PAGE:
The Operating System

POETRY MONTH 30/30/30: Inspiration, Community, Tradition: DAY 25 :: Ana Bozicevic on Marguerite Yourcenar

disclaimer, from Ana:  “if you need a word about why I am featuring a novelist as a poetic influence; her work is poetic to the point of absurdity.” et alors…

I, YOUrcenar.

None of my friends seem to give a shit about Marguerite Yourcenar. Sure, someone’s father read her in the 80s—probably Memoirs of Hadrian—and there was an interview in the Paris Review with her just then—just at her death. Naming her as an influence has been taken at times (dans mon cas) as an affectation. {This is supposed to be personal, so I’m making it so. But what isn’t? There’s no person, so person’s everywhere.} So this is what I can tell you about Marguerite Yourcenar & “I” (“L’être que j’appelle moi”/the person I call myself, as she puts it):

That

– it was my father who introduced me to her. And started me toward owning most of her books.

– “I” passed her novella of incestuous love, Anna Soror, around my Croatian high school like the mind-porn that it sure was.

– “I” translated parts of her Fires, a reimagining of antique myths—especially the one about Sappho—and made an offering of them to a young woman. This was my idea of courtship; should’ve read Plato’s Lysis first.

– when “I” had a blog for four years, called Quoi? L’Eternité. it was named thus after Yourcenar’s memoirs, not Rimbaud. She also introduced me to Yukio Mishima.

That’s enough now. But from a current vantage, it’s incredibly ironic that Yourcenar’s writing should have served as a queer f-to-f offering – considering the fact that though she quite likely was queer, she was also very oblique about it – what I’ve heard called “old school.” Here’s a passage from that Paris Review interview cited here without value judgment – neither for Yourcenar nor her interviewer and his “deviance:”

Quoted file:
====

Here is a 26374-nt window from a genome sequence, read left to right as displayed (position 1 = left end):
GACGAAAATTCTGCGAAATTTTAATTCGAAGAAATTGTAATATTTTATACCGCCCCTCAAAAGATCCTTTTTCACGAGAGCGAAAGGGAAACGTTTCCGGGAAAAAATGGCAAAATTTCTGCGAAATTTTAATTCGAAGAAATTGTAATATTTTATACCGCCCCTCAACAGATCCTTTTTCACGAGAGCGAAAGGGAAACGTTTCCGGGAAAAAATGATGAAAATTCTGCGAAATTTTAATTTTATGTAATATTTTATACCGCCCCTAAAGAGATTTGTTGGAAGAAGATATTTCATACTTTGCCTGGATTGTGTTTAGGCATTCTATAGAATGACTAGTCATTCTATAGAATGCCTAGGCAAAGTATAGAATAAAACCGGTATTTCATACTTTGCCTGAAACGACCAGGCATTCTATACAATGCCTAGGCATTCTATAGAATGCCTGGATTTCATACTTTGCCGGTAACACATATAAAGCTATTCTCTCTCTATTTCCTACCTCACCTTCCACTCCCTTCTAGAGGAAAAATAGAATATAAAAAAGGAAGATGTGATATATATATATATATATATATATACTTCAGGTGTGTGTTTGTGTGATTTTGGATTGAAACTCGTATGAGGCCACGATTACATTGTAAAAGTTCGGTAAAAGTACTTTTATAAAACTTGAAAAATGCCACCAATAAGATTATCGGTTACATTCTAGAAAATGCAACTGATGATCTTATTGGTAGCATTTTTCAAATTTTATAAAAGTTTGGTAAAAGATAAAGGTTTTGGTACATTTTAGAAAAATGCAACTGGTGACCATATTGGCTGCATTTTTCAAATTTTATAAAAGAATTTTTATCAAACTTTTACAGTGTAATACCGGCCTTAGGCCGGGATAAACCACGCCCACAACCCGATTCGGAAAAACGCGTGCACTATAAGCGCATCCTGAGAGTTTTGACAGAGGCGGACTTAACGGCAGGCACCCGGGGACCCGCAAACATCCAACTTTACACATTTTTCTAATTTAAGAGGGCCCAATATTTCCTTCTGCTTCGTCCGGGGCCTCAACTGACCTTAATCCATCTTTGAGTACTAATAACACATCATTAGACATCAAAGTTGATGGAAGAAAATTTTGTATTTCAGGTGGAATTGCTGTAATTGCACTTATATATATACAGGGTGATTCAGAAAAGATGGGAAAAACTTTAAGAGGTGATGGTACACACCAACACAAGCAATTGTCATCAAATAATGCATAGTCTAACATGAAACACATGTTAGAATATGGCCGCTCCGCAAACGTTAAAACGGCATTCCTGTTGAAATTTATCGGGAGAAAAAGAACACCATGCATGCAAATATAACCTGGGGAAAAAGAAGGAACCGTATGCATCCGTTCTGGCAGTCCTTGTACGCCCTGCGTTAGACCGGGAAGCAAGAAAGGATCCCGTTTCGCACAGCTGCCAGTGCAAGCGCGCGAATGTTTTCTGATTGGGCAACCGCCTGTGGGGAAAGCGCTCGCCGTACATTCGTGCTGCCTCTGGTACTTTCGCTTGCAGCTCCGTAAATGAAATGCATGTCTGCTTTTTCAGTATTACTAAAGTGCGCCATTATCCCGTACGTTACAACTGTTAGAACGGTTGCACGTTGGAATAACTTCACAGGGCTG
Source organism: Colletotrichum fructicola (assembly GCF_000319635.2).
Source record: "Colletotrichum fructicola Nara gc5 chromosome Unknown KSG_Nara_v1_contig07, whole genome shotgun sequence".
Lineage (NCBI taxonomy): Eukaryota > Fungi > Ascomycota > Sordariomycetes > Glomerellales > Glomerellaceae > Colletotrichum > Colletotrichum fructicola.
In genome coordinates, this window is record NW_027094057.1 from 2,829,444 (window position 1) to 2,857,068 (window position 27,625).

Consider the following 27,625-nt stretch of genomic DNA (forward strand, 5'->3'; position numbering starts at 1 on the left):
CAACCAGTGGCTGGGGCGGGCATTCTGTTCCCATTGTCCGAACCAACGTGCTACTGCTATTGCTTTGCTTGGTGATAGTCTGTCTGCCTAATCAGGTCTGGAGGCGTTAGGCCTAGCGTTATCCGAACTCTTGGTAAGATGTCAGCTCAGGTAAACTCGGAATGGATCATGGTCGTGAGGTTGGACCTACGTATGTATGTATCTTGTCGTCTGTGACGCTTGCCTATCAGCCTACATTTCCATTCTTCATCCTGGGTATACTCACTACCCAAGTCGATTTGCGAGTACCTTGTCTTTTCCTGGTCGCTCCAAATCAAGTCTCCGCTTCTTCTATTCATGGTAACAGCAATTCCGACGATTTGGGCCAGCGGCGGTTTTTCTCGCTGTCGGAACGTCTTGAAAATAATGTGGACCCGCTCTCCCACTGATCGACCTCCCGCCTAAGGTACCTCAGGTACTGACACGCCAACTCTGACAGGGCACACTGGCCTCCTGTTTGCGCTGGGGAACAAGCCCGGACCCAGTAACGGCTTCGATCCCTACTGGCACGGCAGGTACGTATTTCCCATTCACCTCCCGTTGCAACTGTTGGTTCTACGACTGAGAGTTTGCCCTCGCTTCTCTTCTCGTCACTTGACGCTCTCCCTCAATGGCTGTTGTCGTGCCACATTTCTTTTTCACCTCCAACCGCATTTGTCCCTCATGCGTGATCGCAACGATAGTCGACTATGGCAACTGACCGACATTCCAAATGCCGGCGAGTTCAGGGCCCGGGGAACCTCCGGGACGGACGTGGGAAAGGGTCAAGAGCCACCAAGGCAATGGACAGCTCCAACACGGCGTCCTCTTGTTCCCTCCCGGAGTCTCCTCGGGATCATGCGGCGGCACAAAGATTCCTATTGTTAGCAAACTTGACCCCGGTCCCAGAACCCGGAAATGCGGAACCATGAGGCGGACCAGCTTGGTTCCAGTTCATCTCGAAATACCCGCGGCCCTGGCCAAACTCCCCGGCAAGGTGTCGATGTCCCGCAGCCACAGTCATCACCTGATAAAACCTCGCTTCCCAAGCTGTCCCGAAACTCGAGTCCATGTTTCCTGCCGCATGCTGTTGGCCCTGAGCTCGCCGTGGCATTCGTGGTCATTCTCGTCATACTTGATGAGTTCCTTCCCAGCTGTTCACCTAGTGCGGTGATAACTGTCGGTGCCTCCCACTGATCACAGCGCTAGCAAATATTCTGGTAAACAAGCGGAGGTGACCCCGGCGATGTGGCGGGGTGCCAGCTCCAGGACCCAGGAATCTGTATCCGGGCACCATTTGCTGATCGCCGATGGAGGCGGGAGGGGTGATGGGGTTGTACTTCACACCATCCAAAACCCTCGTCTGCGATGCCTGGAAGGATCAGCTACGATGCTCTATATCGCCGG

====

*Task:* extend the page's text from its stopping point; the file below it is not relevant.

INTERVIEWER

One striking aspect of your work is that nearly all your protagonists have been male homosexuals: Alexis, Eric, Hadrian, Zenon, Mishima. Why is it that you have never created a woman who would be an example of female sexual deviance?

YOURCENAR

I do not like the word homosexual, which I think is dangerous—for it enhances prejudice—and absurd. Say “gay” if you must. Anyway, homosexuality, as you call it, is not the same phenomenon in a man as in a woman. Love for women in a woman is different from love for men in a man. I know a number of “gay” men, but relatively few openly “gay” women. But let us go back to a passage in Hadrian where he says that a man who thinks, who is engaged upon a philosophical problem or devising a theorem, is neither a man nor a woman, nor even human. He is something else. It is very rare that one could say that about a woman. It does happen, but very seldom; for example, the woman whom my father loved was very sensuous and also, in terms of her times, an “intellectual,” but the greatest element of her life was love, especially love for her husband. Even without reaching the high level of someone like Hadrian, one is in the same mental space, and it is unimportant whether one is a man or a woman. Can I say also that love between women interests me less, because I have never met with a great example of it.

INTERVIEWER

But there are writers, like Gertrude Stein and Colette, who have tried to illuminate female homosexuality.

YOURCENAR

I do not happen to like Colette and Gertrude Stein. The latter is completely foreign to me; Colette, in matters of eroticism, often falls to the level of a Parisian concierge.

[That was a sick burn. And then later]:

[very well, she contradicts herself]: I think that an intelligent woman is worth an intelligent man—if you can find any—and that a stupid woman is every bit as boring as her male counterpart.

[and]

But what is love? This species of ardor, of warmth, that propels one inexorably toward another being? Why give so much importance to the genitourinary system of people?

~

My, but I do love a curmudgeonly old bitch. The conflict, the contradictions of these statements are not only piquant, but deeply moving. Yourcenar was most certainly the intellectual equal of her renaissance-men protagonists (who are most often scrupulously amoral), and yet she had the horror of the feminist movement. The fires of desire in her books are so vivid as to incinerate their own stylization. The notion of this first female member of the Académie française, oft-celebrated for her neoclassical craft, enacting over the oeuvre of many novels a complex drag is nothing if not postmodern. Recent research – which, to admit, I have only just begun to look at – reassesses her in terms of contemporary literary theories as a writer of the subversive neobaroque. In the words of Natalie Barney, perhaps all this virtue is simply a demand for greater seduction.

I would advise you simply to read Yourcenar. But if you want a pointer, here are two:

                                              O YES! Read Fires.

ARE YOU IN LOVE?

                                              HELL NO! Read An Obscure Man.